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Special Issue of BMC Microbiology Journal Presents Recent Findings on Tsetse Flies and Their Symbionts, Parasites and Pathogens from FAO/IAEA Research Project

Tsetse flies, the vector of the causative agent for sleeping sickness in humans and nagana disease in animals

Sleeping sickness or Human African Trypanosomosis (HAT) affects people in 37 countries in sub-Saharan Africa and is caused by unicellular parasites known as Trypanosoma brucei gambiense and Trypanosoma brucei rhodesiense. T. b. gambiense is responsible for about 95% of the chronic cases of HAT in Central and Western Africa, whereas T. b. rhodesiense causes the acute form of HAT in Eastern Africa. The parasites are transmitted by blood-feeding tsetse fly species belonging to the genus Glossina. Other Glossina-transmitted trypanosomes also infect cattle and cause a disease called nagana, a Zulu word meaning ‘to be depressed’. Nagana or African Animal Trypanosomosis (AAT) results in substantial economic losses to many countries in sub-Saharan Africa.

Trypanocidal drugs are often used to manage AAT among livestock. However, these are costly and unsustainable due to increased resistance of the parasites to the available drugs. To develop more sustainable approaches to the management of AAT in Africa, several governments have adopted the sterile insect technique (SIT) as part of area-wide integrated pest management approaches to manage populations of the tsetse fly vector. Using this approach, a population of Glossina austeni was eradicated from the Island of Unguja (Zanzibar), in the United Republic of Tanzania in 1997. The SIT relies on limiting the reproductive capacity of the tsetse flies by releasing large numbers of mass-reared sterile males.

To further improve SIT technology, an IAEA Coordinated Research Project (CRP) on ‘Enhancing Vector Refractoriness to Trypanosome Infection’ was initiated in 2013 under the auspices of the Joint FAO/IAEA Division of Nuclear Techniques in Food and Agriculture. The objectives of the CRP were: (1) to gain more in depth knowledge of the tripartite interactions between the tsetse fly vectors, their symbionts, and trypanosome parasites and (2) to acquire a better understanding of mechanisms that limit the development of trypanosome infections in tsetse and how these may be enhanced.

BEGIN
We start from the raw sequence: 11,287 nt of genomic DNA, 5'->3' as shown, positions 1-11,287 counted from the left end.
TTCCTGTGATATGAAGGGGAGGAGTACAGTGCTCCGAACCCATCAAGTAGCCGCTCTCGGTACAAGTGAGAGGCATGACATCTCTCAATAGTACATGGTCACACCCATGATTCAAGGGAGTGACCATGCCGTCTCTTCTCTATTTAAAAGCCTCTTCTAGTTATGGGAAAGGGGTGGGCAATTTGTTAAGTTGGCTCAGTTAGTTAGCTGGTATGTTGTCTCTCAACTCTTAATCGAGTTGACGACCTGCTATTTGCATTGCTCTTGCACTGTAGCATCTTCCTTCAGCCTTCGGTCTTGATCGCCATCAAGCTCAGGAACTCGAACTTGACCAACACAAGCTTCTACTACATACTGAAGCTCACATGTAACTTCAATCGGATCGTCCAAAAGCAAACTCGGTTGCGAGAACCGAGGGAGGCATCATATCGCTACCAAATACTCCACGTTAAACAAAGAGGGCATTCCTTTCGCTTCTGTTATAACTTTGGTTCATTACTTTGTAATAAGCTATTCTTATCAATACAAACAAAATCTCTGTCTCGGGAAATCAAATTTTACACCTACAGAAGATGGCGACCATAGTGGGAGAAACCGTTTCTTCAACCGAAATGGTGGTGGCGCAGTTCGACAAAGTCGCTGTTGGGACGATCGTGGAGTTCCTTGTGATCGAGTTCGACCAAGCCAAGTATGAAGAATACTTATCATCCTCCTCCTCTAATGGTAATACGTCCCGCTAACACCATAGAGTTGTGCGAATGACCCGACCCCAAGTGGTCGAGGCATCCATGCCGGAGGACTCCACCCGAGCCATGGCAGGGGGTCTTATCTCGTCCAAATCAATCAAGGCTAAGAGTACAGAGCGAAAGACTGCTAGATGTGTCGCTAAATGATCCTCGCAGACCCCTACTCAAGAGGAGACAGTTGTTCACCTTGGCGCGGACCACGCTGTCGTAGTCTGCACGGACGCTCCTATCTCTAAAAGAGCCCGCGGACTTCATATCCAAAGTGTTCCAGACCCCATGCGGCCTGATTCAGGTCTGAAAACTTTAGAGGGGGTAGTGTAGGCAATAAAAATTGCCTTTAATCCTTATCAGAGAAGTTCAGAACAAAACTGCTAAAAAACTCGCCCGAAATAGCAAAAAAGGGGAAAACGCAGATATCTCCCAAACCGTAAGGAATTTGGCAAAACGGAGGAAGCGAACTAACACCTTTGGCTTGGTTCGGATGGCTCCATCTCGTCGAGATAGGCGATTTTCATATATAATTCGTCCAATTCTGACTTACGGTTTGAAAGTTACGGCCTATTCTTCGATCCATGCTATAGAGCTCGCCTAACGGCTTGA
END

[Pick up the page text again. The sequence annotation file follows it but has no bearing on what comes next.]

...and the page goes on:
The research activities involved detailed studies of the biology of the insect in relationship to the causative trypanosomes, parasites, and symbionts, as well as epidemiological investigations of the disease in various parts of Africa. The major achievements of the CRP that have enhanced the efficiency of operational field programmes are:

  •  The full genome sequence of 6 tsetse species was completed.
  •  Spiroplasma bacteria were identified in some tsetse species for the first time.
  •  Infection of tsetse species with small iflaviruses was discovered for first time.
  • The effects of sterilizing radiation on the microbiota and the cuticular hydrocarbon profile were documented and a new protocol to maintain tsetse symbionts in irradiated males developed.
  •  New bacteria that block trypanosome infection in tsetse flies were identified.
  •  Procedures associated with the development of paratransgenic tsetse lines have been optimized.

All the major achievements of the CRP were published in a dedicated Special Issue of BMC Microbiology. This Special Issue provides an important contribution to our knowledge on tsetse flies and their symbionts, parasites, and pathogens. It will provide the insect pathology and symbionts scientific community with increased knowledge about the recent advances made in this field, and contribute to the potential to solve this important problem that continues to affect both humans and cattle in sub-Saharan Africa.


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